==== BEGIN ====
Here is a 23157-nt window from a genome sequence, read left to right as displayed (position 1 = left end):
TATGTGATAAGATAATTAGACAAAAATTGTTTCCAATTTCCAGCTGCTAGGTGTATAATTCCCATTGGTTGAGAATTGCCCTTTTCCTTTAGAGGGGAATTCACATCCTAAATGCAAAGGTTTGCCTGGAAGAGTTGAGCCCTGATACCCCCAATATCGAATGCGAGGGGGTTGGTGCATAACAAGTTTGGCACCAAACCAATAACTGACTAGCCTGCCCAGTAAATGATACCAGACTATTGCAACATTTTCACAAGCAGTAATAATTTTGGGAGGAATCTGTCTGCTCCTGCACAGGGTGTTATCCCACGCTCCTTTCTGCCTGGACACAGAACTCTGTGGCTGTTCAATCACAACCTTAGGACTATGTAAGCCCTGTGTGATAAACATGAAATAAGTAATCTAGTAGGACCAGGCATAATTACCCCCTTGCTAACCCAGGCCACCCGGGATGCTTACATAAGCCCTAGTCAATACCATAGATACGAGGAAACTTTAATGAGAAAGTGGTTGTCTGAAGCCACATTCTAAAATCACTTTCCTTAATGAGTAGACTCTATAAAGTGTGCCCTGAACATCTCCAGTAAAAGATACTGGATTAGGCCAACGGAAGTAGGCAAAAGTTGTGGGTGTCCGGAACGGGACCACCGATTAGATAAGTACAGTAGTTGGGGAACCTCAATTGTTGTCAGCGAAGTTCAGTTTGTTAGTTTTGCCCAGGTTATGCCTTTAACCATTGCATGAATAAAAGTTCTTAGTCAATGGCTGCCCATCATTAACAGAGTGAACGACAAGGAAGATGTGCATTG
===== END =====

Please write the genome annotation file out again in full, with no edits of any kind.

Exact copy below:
Here is a 23157-nt window from a genome sequence, read left to right as displayed (position 1 = left end):
TATGTGATAAGATAATTAGACAAAAATTGTTTCCAATTTCCAGCTGCTAGGTGTATAATTCCCATTGGTTGAGAATTGCCCTTTTCCTTTAGAGGGGAATTCACATCCTAAATGCAAAGGTTTGCCTGGAAGAGTTGAGCCCTGATACCCCCAATATCGAATGCGAGGGGGTTGGTGCATAACAAGTTTGGCACCAAACCAATAACTGACTAGCCTGCCCAGTAAATGATACCAGACTATTGCAACATTTTCACAAGCAGTAATAATTTTGGGAGGAATCTGTCTGCTCCTGCACAGGGTGTTATCCCACGCTCCTTTCTGCCTGGACACAGAACTCTGTGGCTGTTCAATCACAACCTTAGGACTATGTAAGCCCTGTGTGATAAACATGAAATAAGTAATCTAGTAGGACCAGGCATAATTACCCCCTTGCTAACCCAGGCCACCCGGGATGCTTACATAAGCCCTAGTCAATACCATAGATACGAGGAAACTTTAATGAGAAAGTGGTTGTCTGAAGCCACATTCTAAAATCACTTTCCTTAATGAGTAGACTCTATAAAGTGTGCCCTGAACATCTCCAGTAAAAGATACTGGATTAGGCCAACGGAAGTAGGCAAAAGTTGTGGGTGTCCGGAACGGGACCACCGATTAGATAAGTACAGTAGTTGGGGAACCTCAATTGTTGTCAGCGAAGTTCAGTTTGTTAGTTTTGCCCAGGTTATGCCTTTAACCATTGCATGAATAAAAGTTCTTAGTCAATGGCTGCCCATCATTAACAGAGTGAACGACAAGGAAGATGTGCATTG